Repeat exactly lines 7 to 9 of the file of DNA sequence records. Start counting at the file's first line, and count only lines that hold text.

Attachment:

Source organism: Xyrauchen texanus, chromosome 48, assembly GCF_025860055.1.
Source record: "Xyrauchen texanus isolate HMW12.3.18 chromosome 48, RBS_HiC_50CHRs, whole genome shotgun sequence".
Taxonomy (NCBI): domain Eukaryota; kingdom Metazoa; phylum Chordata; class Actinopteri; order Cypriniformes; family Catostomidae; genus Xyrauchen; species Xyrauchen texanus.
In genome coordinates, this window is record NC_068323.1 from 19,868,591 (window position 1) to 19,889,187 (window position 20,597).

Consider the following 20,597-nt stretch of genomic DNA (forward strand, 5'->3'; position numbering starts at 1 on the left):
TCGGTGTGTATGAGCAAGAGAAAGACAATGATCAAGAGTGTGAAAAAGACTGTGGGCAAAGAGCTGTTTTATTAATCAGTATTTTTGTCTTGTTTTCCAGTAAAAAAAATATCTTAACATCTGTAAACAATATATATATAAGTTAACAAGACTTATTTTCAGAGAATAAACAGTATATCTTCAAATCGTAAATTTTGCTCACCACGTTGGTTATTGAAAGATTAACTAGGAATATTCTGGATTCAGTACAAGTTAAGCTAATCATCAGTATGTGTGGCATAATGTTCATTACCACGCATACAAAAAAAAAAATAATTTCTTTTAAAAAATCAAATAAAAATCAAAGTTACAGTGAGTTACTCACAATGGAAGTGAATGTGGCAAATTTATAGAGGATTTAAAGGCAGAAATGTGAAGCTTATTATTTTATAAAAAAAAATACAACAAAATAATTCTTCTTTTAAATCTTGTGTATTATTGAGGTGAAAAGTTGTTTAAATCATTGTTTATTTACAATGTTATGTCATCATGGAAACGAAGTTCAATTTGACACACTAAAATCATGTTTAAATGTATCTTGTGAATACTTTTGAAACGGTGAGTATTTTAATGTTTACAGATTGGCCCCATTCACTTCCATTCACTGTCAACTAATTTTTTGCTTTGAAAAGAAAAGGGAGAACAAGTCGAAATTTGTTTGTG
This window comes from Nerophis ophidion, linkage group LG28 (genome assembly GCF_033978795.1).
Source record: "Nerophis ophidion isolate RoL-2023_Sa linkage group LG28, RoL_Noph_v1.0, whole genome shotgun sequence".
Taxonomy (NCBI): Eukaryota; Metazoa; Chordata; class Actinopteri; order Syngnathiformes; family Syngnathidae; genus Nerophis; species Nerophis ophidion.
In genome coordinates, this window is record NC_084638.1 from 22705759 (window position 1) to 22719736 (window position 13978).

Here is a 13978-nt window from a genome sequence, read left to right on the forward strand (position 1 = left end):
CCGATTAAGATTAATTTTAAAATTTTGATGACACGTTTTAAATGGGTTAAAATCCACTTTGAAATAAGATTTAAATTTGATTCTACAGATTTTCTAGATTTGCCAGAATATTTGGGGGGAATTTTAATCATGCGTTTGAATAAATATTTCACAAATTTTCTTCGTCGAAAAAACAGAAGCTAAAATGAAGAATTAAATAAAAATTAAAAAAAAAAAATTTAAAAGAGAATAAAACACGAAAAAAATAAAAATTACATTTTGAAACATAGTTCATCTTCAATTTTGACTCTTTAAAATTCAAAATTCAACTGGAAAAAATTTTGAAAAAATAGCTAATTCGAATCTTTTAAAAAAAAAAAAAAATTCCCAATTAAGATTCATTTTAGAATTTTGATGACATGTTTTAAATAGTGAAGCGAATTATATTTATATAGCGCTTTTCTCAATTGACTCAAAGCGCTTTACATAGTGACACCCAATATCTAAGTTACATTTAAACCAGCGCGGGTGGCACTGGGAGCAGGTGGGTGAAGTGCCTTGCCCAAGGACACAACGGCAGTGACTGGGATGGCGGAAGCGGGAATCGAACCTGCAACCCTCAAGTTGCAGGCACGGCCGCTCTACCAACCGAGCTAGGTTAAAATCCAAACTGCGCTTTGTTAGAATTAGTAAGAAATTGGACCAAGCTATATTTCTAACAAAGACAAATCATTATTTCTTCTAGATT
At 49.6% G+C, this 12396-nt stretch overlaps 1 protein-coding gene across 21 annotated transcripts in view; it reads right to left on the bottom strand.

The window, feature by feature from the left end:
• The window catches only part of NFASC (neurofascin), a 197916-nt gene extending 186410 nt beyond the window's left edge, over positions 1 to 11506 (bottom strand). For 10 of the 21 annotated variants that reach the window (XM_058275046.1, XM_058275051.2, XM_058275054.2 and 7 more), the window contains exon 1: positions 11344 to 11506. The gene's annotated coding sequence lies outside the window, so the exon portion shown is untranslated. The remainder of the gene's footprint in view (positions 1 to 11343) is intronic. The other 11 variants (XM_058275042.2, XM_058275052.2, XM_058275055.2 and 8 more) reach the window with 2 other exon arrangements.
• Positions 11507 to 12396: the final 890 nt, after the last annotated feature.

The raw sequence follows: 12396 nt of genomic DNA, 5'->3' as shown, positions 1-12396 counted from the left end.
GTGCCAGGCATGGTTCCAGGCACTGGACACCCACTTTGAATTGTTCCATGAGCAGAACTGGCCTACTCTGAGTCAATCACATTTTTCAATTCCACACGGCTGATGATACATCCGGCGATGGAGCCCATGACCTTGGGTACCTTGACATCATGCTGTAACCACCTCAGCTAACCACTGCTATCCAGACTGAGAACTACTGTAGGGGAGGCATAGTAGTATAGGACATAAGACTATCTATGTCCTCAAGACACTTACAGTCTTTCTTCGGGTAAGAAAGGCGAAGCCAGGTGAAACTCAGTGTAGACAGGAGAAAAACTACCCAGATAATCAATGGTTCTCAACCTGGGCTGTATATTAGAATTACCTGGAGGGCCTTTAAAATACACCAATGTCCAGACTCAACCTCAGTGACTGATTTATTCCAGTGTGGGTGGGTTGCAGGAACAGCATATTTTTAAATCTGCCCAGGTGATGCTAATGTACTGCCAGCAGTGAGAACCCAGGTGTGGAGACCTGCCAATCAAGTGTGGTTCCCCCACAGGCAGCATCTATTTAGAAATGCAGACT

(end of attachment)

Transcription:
This window comes from Nerophis ophidion, linkage group LG28 (genome assembly GCF_033978795.1).
Source record: "Nerophis ophidion isolate RoL-2023_Sa linkage group LG28, RoL_Noph_v1.0, whole genome shotgun sequence".
Taxonomy (NCBI): Eukaryota; Metazoa; Chordata; class Actinopteri; order Syngnathiformes; family Syngnathidae; genus Nerophis; species Nerophis ophidion.